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New standards could tie research to university status in Australia

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Universities across Australia may lose their status if they don't produce enough good research papers.

A university in Australia that fails to produce enough quality research could lose its status, according to new standards proposed by a review panel.

Emeritus Professor Peter Coaldrake who is leading the panel said the measure should be included in the “provider category standards” (PCS), which are a list of requirements universities have to meet in order to earn their titles.

According to Times Higher Education, this means universities might be required to demonstrate their research is at or above world standard in at least three broad fields of education. They would then earn scores of 3, 4 or 5 in the Excellence in Research for Australia (ERA) assessment to decide the fate of their statuses.

In its current form, the PCS does not define the quantity or quality of research conducted within each field to justify “university” status in Australia. It merely stipulates that for an institution to hold the title, it must provide postgraduate research degrees in at least three broad fields.

“I’m not trying to run a sinister agenda,” Coaldrake said in outlining his agenda at a Brisbane conference last week, THE reported.

“We are trying to… encourage improvement and growth in research performance.”

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Current language in the PCS allows universities in Australia to do the bare minimum in order to meet university status requirements.

This means the institution can simply offer just one postgraduate course and produce one uncited research paper in each of the three broad fields in order to keep the title.

In his discussion paper on the matter, Coaldrake said: 

“This scenario may not meet community expectations of what a university should deliver, but it is plausible that a provider so described would satisfy the current PCS requirements.”

The academic added last week that although many universities could quite easily meet the requirements he had in mind, his panel wanted to “build aspiration on the upside rather than the downside”.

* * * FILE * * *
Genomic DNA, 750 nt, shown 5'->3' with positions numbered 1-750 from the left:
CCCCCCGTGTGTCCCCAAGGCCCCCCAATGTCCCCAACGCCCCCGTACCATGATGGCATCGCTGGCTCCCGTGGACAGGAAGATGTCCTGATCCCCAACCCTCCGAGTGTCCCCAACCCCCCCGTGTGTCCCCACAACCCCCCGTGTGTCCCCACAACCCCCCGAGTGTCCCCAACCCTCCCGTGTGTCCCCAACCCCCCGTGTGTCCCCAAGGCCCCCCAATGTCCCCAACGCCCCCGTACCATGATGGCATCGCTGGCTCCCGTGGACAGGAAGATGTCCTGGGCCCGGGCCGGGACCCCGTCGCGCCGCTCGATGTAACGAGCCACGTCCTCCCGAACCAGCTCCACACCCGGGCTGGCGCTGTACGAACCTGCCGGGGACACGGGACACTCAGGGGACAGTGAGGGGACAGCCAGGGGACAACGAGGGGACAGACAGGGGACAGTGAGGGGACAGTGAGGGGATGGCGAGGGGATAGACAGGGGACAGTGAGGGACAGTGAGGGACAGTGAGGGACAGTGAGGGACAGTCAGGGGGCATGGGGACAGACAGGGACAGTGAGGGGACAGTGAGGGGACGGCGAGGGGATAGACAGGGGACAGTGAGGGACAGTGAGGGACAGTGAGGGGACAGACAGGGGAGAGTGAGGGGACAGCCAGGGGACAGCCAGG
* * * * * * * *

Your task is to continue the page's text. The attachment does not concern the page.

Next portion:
But what do universities think about the proposal?

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Melbourne-based University of Divinity vice-chancellor Peter Sherlock said providing more clarity around the university status was a welcome measure. However, he raised some points on its purpose and implementation.

“If we got a 2 on ERA, I’m sure TEQSA [the Tertiary Education Quality and Standards Agency, the higher education regulator] would be giving me a phone call and saying ‘what are you doing about it?’,” THE quoted him saying when pointing out that universities were already being measured on research quality.

In addition to the ERA, universities around the world are also graded on their research output in independent league tables put together by firms like THE and QS.

Sherlock also pointed out that university titles are currently being recorded in federal and state legislation, as well as TEQSA’s national register.

“Who actually is making the decision here?” he asked.

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In addition to lifting research standards, the review is also recommending a tightening of current higher education provider categories, reducing it down from six to four. 

Part of this includes the removal of the “university of specialisation” classification, of which Divinity is the sole titleholder. It would see the removal of the university college category, which the panel also wants to remove.

This puts the status of Avondale College in jeopardy. The 120-year-old institution has just secured approval to become the first Australian university college.

Coaldrake said the current number of categories not only confuses students, it takes away the value of the university status in Australia and doesn’t meet with job needs. This has to change so the Australian university “brand” keeps up with current demands.

“The word ‘university’ has got to mean something. We’ve got to strengthen that brand. Universities have to be associated with a high level of research and teaching. We’ve got to look at what it means to be ‘fit for purpose’,” Coaldrake said in Australian Financial Review.

All higher education providers are regulated by TEQSA although 37 universities and several other non-university education providers have self-accrediting status. This means they have the autonomy to award degrees that meet Australian standards without having to go to the regulator each time.